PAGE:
What GAO Found
From fiscal years 2013 through 2018, the Department of Defense (DOD) obligated about $2 billion annually to 10 DOD-sponsored Federally Funded Research and Development Centers (FFRDC), excluding obligations related to two intelligence programs and capital equipment costs (such as antenna or radar systems). Of these obligations, roughly $400 million annually went to a subset of five FFRDCs called Study and Analysis (S&A) Centers.
Department of Defense Obligations by Category of FFRDC, Fiscal Years 2013-2018
Note: Obligation amounts were not adjusted for inflation and totals may be affected by rounding.
aNumbers in parentheses refer to the number of FFRDCs within each category.
DOD primarily cited strategic relationships between the sponsor (the agency responsible for the overall use of the FFRDC) and the FFRDC and the core competencies of the FFRDC as factors when sponsoring S&A Centers and initiating projects. For example:
Strategic relationships. The Army determined that an S&A Center was uniquely qualified to conduct a research project that required knowledge of defense planning scenarios, noting that awarding the project to an industry contractor would have given that contractor a competitive advantage.
Core competencies. The Center for Naval Analyses has core competencies in Navy policy, strategy, and doctrine, among other things.
S&A Centers perform hundreds of research projects annually on behalf of DOD, and DOD reported using them to inform decisions, shape guidance, and identify opportunities to improve efficiency. For example, one S&A Center's study on the causes of weapons system cost overruns found DOD needed to re-examine its assumptions when estimating program cost, schedule, and performance. DOD officials told us the study contributed to policy, process, and training updates.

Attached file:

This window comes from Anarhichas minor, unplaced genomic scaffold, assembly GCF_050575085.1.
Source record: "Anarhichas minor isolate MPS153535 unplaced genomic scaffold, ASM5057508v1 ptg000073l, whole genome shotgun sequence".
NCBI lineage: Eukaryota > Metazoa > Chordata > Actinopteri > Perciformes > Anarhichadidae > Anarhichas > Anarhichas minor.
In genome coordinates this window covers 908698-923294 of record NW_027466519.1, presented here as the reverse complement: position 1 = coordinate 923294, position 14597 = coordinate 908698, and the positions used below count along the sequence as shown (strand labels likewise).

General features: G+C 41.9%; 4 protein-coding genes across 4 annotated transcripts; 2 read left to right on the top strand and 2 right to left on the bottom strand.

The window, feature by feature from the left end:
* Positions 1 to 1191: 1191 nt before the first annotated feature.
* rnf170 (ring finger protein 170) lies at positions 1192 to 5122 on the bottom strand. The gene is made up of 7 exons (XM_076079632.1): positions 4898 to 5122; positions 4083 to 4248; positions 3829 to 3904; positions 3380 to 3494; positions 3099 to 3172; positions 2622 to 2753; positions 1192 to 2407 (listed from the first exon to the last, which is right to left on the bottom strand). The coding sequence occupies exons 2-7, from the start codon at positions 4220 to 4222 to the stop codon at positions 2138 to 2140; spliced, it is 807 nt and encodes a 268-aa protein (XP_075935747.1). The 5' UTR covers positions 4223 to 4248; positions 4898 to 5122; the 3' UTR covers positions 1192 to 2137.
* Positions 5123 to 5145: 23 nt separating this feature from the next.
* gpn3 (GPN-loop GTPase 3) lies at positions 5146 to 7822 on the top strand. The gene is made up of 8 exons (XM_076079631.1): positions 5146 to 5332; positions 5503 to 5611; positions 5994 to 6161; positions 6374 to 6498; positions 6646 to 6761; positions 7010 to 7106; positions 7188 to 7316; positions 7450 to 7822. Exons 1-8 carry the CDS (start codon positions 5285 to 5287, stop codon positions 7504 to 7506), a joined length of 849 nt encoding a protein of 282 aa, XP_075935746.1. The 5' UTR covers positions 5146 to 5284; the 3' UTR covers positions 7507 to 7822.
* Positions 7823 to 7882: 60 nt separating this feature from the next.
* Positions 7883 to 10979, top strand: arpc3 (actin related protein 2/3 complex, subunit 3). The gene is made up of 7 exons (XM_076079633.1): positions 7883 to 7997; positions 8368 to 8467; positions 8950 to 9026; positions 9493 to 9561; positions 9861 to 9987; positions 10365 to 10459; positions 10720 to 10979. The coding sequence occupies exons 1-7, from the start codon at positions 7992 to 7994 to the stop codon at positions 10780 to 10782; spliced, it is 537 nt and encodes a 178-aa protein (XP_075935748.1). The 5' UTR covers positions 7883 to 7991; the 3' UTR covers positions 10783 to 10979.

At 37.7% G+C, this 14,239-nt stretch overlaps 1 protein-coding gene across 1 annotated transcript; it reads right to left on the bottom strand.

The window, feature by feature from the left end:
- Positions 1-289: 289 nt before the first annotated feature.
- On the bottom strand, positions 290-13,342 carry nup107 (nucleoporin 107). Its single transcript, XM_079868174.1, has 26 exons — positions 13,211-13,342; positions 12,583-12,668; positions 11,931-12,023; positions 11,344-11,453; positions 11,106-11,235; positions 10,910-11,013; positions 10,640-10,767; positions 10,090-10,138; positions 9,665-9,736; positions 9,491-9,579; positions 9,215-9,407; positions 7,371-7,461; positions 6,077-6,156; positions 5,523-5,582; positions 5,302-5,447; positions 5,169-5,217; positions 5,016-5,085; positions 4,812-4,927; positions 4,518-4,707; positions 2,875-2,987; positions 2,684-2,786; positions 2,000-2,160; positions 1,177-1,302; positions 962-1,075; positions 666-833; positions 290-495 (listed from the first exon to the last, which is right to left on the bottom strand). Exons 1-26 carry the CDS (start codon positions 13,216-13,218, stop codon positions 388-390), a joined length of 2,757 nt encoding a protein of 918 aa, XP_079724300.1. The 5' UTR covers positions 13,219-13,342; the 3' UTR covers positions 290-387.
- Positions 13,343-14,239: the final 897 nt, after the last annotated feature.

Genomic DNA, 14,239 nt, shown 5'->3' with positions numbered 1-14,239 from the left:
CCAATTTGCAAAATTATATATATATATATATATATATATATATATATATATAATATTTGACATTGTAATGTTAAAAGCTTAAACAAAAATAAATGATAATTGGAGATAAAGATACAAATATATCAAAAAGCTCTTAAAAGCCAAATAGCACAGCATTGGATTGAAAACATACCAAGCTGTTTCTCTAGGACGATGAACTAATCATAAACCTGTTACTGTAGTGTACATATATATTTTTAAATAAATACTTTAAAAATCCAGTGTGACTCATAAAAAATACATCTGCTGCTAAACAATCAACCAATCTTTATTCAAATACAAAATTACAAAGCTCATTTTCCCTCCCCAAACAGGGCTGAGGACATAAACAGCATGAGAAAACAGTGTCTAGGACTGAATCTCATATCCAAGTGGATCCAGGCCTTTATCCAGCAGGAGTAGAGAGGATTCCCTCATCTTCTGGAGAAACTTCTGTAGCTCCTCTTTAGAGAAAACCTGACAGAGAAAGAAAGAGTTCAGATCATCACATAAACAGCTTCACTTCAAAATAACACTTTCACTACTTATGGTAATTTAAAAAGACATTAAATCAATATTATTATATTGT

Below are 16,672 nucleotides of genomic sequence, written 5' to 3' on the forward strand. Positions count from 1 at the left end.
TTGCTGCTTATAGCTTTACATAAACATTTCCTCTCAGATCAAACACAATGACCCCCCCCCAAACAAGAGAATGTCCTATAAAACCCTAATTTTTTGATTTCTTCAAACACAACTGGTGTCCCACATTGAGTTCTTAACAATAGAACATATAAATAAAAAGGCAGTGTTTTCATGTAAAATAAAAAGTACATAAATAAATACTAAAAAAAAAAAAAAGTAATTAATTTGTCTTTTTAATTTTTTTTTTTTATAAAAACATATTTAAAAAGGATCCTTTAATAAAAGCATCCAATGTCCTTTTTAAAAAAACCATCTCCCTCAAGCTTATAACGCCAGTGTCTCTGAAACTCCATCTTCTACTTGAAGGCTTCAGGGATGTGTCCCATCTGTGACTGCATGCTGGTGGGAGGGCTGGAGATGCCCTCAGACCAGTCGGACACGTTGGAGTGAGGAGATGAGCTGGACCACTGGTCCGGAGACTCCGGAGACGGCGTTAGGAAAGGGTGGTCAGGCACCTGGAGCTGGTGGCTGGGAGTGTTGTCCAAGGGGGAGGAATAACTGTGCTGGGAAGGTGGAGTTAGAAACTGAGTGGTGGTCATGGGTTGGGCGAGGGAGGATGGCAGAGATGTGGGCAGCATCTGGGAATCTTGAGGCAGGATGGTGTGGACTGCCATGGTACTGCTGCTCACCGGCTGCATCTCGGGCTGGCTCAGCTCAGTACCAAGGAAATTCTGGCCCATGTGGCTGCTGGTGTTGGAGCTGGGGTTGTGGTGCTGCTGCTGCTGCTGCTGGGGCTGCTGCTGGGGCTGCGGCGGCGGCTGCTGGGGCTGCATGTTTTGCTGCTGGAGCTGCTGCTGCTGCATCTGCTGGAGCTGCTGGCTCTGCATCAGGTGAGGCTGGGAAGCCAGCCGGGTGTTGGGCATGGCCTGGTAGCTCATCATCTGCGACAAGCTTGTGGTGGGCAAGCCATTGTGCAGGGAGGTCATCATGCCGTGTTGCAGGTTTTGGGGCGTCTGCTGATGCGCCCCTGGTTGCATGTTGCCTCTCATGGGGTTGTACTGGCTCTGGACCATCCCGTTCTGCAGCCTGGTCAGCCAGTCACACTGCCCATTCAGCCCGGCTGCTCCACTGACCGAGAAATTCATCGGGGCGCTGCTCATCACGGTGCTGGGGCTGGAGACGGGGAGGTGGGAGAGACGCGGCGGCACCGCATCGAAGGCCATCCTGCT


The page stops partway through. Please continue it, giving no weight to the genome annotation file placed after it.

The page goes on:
Why GAO Did This Study
For decades, the government has contracted and entered into agreements to sponsor academic, nonprofit, or private organizations to operate FFRDCs. DOD military departments and other DOD components sponsor 10 FFRDCs to help develop innovative solutions to diverse national security threats. Five FFRDCs—referred to as S&A Centers—aim to provide independent analyses to support DOD policy development. Federal regulation and DOD guidance specify sponsors' oversight activities, including the establishment, use, and review of FFRDCs.
A Senate Armed Services Committee report included a provision that GAO review DOD's use of FFRDCs. This report describes, among other objectives: (1) DOD obligations (in dollars) to DOD's FFRDCs from fiscal years 2013 through 2018; (2) factors that led DOD to use S&A Centers for research; and (3) how DOD used this research. GAO analyzed obligation data for DOD's 10 FFRDCs. GAO focused further review on DOD's five S&A Centers that primarily provide studies and analysis. GAO analyzed sponsoring agreements, comprehensive reviews, and 22 S&A Center research projects selected based on factors such as obtaining a mix of project costs, and interviewed DOD and FFRDC representatives.
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